Mortise & Tenon Joints

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PrplHrtJarHead

Today was a good day. Got to make a lot of sawdust and completed the cut list for my current project.

Tomorrow I will begin assembly of the curio I'm making for my wife. It calls for mortise and tenon joints, which I have never done. I understand the "how to" but was wondering if anyone had any tips for me?
 

D L Ames

New User
D L Ames
PHJ, is that the curio cabinet plan with the sliding front panel mounted on drawer slides? If it is, that is the same one I have been looking at making. Let us know how it turns out. What type of wood did you decide to go with?

D L
 

DaveO

New User
DaveO
All I can advise is to make your mortises first then the tenons. Also you might consider using loose tenon jointery, depending on how you are tooled up. Loose tenon is very easy to do with a router, and a simple alignment jig. Cut your mortises in all pieces to be joined and the make a stick of tenon stock rounding over the edges to fit the router cut mortise's curves. I have one question for you, if you make that curio, will that pretty girl come to your house to model it, if so I'm making one right away (after the wife goes out of town:lol: :lol: :lol: ) Good luck on your project and keep us posted on the progress. Dave:-D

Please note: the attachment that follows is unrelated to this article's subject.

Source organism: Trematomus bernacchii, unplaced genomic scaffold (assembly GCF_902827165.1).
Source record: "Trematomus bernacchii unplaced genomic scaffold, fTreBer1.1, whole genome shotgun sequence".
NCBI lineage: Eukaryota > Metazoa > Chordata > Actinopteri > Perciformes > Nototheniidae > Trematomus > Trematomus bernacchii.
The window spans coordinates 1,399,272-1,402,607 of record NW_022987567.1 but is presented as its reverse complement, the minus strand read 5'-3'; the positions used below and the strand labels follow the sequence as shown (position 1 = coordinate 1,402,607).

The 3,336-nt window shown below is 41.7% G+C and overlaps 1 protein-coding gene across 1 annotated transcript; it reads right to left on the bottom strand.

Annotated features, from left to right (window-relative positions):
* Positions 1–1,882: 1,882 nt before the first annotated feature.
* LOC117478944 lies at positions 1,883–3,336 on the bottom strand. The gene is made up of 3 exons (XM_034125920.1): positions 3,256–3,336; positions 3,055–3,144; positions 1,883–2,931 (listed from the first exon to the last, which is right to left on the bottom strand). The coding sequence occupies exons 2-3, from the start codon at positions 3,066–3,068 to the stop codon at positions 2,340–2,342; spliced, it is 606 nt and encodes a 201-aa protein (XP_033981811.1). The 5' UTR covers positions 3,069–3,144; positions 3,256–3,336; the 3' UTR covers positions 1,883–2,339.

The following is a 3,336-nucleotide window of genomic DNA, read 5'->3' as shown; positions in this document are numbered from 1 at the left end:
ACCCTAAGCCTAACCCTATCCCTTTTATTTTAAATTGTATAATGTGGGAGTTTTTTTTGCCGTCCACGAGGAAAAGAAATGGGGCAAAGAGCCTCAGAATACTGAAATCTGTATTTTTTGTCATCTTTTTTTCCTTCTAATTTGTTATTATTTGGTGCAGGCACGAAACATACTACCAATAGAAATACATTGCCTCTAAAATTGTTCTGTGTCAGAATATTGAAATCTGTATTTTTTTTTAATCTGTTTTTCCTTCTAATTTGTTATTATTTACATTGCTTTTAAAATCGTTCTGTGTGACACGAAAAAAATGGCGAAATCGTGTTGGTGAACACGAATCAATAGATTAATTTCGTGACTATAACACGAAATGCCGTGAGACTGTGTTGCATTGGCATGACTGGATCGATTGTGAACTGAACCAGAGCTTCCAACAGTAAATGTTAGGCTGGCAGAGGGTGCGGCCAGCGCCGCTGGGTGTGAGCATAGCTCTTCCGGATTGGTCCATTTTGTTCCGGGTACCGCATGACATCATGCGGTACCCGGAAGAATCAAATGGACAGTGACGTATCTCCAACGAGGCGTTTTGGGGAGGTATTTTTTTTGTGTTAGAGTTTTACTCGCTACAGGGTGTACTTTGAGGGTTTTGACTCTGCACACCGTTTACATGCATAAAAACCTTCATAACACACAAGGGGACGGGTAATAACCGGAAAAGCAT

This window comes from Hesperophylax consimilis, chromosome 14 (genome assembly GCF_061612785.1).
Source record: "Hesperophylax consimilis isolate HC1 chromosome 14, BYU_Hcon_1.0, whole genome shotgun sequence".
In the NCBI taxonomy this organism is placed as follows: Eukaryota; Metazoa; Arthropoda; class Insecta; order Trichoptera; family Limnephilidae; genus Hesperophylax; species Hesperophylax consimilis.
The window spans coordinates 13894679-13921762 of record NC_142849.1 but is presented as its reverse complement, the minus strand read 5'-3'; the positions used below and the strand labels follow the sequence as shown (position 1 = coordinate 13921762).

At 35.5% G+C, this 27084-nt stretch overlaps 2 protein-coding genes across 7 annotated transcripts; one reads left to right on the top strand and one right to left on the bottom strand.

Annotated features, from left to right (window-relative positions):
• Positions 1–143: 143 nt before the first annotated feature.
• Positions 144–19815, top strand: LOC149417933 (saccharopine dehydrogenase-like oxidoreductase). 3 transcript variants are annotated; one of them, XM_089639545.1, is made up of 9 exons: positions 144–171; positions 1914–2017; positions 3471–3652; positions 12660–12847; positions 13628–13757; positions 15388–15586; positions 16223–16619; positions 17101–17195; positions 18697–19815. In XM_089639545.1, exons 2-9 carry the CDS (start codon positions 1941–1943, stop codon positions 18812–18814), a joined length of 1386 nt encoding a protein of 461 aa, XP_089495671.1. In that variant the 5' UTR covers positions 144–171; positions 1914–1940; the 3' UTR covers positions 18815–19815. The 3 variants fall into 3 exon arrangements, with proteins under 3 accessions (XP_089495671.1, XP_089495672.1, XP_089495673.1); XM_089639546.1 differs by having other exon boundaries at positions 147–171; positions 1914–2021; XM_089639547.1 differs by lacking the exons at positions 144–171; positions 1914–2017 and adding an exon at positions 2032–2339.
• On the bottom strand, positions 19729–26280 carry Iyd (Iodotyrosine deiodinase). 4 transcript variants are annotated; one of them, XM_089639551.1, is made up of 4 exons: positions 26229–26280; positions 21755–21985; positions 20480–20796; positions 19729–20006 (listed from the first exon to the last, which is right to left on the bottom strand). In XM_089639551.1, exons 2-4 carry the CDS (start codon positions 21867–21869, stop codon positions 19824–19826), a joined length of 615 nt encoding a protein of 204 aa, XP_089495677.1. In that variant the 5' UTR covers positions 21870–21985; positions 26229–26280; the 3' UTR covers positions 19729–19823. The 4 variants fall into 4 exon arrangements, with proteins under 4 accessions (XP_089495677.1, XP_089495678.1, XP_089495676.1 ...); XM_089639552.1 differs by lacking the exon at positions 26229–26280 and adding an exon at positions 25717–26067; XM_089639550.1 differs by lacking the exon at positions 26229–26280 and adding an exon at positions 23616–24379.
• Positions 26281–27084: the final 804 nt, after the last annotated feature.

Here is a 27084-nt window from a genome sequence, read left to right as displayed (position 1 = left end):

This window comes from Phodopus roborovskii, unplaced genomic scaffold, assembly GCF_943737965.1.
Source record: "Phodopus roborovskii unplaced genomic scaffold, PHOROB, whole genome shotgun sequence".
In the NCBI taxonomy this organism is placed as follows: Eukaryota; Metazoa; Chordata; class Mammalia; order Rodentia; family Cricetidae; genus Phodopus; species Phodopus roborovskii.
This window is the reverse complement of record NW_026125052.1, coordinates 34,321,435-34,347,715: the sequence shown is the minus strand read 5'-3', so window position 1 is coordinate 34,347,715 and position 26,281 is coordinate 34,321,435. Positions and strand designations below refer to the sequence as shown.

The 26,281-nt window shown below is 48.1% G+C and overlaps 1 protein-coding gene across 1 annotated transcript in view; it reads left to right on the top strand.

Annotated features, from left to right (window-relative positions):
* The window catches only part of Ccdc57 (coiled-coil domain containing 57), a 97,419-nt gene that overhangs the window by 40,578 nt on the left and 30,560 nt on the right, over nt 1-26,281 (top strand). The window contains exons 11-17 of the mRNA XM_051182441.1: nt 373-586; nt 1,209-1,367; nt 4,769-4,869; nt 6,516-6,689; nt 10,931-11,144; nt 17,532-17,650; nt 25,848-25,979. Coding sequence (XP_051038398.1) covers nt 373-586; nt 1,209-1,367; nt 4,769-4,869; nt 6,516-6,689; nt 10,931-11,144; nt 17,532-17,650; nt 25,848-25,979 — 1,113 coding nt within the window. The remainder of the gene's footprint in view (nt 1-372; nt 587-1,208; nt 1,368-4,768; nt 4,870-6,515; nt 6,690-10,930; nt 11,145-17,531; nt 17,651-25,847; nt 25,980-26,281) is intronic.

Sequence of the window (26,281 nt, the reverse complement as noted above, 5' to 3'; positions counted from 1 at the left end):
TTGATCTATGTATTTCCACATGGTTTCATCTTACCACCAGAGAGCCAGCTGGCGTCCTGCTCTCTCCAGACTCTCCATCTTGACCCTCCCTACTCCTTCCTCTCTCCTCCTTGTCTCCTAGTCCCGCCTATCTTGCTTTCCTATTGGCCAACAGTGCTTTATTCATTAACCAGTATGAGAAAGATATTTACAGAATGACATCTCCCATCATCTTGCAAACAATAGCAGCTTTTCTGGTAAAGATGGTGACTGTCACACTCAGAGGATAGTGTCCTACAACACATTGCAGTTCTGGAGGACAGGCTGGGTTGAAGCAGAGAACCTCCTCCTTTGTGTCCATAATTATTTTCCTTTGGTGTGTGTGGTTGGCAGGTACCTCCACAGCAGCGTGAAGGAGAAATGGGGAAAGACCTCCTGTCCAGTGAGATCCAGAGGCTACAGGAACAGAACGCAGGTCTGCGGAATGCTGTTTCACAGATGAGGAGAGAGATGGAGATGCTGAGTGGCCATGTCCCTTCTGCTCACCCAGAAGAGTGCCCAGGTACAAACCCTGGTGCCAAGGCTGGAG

M

McRabbet

PrplHrtJarHead said:
... the curio I'm making for my wife. It calls for mortise and tenon joints, which I have never done. I understand the "how to" but was wondering if anyone had any tips for me?
Ironically, I just completed a techniques survey from the December WOOD Online Newsletter (an e-mail newsletter) and downloaded a free piece on Mortise and Tenon Joint techniques. Since it is in the public domain, I'll upload it to the Download page. It includes plans for a TS Tenoning jig that looks easy to make (I already have a jig I made). I'll look forward to seeing your pics on this curio cabinet -- as a Wood subscriber for more than 10 years, I've long thought that this cabinet would be a great project, too. If you want to do the survey or see the e-zine, go here